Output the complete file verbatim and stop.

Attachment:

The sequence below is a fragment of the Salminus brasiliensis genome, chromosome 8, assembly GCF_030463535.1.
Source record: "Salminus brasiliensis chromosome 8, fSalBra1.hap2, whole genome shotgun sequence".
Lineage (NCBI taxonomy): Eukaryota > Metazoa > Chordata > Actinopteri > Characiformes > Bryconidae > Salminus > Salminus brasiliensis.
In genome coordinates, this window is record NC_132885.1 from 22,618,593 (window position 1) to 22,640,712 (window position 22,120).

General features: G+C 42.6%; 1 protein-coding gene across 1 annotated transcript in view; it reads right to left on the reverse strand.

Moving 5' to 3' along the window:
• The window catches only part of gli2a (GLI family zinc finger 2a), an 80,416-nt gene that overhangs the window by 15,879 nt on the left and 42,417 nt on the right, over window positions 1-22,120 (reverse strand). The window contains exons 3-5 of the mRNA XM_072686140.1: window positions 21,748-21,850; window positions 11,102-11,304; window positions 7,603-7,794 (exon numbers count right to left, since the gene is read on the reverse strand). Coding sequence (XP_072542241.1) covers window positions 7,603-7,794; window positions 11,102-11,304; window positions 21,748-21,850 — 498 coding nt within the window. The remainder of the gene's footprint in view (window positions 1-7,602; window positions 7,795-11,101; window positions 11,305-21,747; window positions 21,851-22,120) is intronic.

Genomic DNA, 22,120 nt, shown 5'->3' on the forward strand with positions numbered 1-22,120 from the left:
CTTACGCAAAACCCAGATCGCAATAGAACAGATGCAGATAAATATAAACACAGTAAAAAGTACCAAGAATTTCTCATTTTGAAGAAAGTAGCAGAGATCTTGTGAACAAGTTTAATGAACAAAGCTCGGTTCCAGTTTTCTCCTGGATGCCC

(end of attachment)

The sequence below is a fragment of the Salminus brasiliensis genome, chromosome 8, assembly GCF_030463535.1.
Source record: "Salminus brasiliensis chromosome 8, fSalBra1.hap2, whole genome shotgun sequence".
Lineage (NCBI taxonomy): Eukaryota > Metazoa > Chordata > Actinopteri > Characiformes > Bryconidae > Salminus > Salminus brasiliensis.
In genome coordinates, this window is record NC_132885.1 from 22,618,593 (window position 1) to 22,640,712 (window position 22,120).

General features: G+C 42.6%; 1 protein-coding gene across 1 annotated transcript in view; it reads right to left on the reverse strand.

Moving 5' to 3' along the window:
• The window catches only part of gli2a (GLI family zinc finger 2a), an 80,416-nt gene that overhangs the window by 15,879 nt on the left and 42,417 nt on the right, over window positions 1-22,120 (reverse strand). The window contains exons 3-5 of the mRNA XM_072686140.1: window positions 21,748-21,850; window positions 11,102-11,304; window positions 7,603-7,794 (exon numbers count right to left, since the gene is read on the reverse strand). Coding sequence (XP_072542241.1) covers window positions 7,603-7,794; window positions 11,102-11,304; window positions 21,748-21,850 — 498 coding nt within the window. The remainder of the gene's footprint in view (window positions 1-7,602; window positions 7,795-11,101; window positions 11,305-21,747; window positions 21,851-22,120) is intronic.

Genomic DNA, 22,120 nt, shown 5'->3' on the forward strand with positions numbered 1-22,120 from the left:
CTTACGCAAAACCCAGATCGCAATAGAACAGATGCAGATAAATATAAACACAGTAAAAAGTACCAAGAATTTCTCATTTTGAAGAAAGTAGCAGAGATCTTGTGAACAAGTTTAATGAACAAAGCTCGGTTCCAGTTTTCTCCTGGATGCCC